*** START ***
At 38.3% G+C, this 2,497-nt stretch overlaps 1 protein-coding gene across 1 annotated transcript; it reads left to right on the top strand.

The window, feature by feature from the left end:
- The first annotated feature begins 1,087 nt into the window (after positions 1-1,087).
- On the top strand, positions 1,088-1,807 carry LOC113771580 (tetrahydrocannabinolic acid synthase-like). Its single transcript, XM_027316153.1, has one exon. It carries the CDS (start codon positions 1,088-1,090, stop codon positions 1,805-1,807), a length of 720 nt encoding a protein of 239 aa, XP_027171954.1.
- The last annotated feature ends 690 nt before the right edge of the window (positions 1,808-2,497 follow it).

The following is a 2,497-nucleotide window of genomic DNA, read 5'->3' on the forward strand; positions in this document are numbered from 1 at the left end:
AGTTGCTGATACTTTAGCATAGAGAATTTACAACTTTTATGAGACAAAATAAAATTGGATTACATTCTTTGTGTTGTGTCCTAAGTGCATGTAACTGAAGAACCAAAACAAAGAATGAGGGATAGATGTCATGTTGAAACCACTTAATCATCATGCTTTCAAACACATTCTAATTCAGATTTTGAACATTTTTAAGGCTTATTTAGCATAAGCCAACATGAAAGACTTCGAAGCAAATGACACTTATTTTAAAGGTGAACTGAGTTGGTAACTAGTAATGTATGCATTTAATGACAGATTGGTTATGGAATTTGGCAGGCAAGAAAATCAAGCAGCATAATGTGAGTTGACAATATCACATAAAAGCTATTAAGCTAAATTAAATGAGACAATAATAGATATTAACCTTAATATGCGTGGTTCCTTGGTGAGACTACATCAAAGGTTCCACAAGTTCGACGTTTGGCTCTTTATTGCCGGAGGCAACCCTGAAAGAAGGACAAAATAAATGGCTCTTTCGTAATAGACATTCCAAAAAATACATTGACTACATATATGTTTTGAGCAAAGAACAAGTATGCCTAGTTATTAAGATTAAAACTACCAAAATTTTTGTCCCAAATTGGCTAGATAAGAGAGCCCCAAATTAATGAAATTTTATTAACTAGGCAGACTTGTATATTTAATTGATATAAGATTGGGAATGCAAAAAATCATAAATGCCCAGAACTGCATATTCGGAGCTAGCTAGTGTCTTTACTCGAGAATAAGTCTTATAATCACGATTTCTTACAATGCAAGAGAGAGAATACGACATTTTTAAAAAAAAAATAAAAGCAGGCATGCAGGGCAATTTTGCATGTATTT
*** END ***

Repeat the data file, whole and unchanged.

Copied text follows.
At 38.3% G+C, this 2,497-nt stretch overlaps 1 protein-coding gene across 1 annotated transcript; it reads left to right on the top strand.

The window, feature by feature from the left end:
- The first annotated feature begins 1,087 nt into the window (after positions 1-1,087).
- On the top strand, positions 1,088-1,807 carry LOC113771580 (tetrahydrocannabinolic acid synthase-like). Its single transcript, XM_027316153.1, has one exon. It carries the CDS (start codon positions 1,088-1,090, stop codon positions 1,805-1,807), a length of 720 nt encoding a protein of 239 aa, XP_027171954.1.
- The last annotated feature ends 690 nt before the right edge of the window (positions 1,808-2,497 follow it).

The following is a 2,497-nucleotide window of genomic DNA, read 5'->3' on the forward strand; positions in this document are numbered from 1 at the left end:
AGTTGCTGATACTTTAGCATAGAGAATTTACAACTTTTATGAGACAAAATAAAATTGGATTACATTCTTTGTGTTGTGTCCTAAGTGCATGTAACTGAAGAACCAAAACAAAGAATGAGGGATAGATGTCATGTTGAAACCACTTAATCATCATGCTTTCAAACACATTCTAATTCAGATTTTGAACATTTTTAAGGCTTATTTAGCATAAGCCAACATGAAAGACTTCGAAGCAAATGACACTTATTTTAAAGGTGAACTGAGTTGGTAACTAGTAATGTATGCATTTAATGACAGATTGGTTATGGAATTTGGCAGGCAAGAAAATCAAGCAGCATAATGTGAGTTGACAATATCACATAAAAGCTATTAAGCTAAATTAAATGAGACAATAATAGATATTAACCTTAATATGCGTGGTTCCTTGGTGAGACTACATCAAAGGTTCCACAAGTTCGACGTTTGGCTCTTTATTGCCGGAGGCAACCCTGAAAGAAGGACAAAATAAATGGCTCTTTCGTAATAGACATTCCAAAAAATACATTGACTACATATATGTTTTGAGCAAAGAACAAGTATGCCTAGTTATTAAGATTAAAACTACCAAAATTTTTGTCCCAAATTGGCTAGATAAGAGAGCCCCAAATTAATGAAATTTTATTAACTAGGCAGACTTGTATATTTAATTGATATAAGATTGGGAATGCAAAAAATCATAAATGCCCAGAACTGCATATTCGGAGCTAGCTAGTGTCTTTACTCGAGAATAAGTCTTATAATCACGATTTCTTACAATGCAAGAGAGAGAATACGACATTTTTAAAAAAAAAATAAAAGCAGGCATGCAGGGCAATTTTGCATGTATTT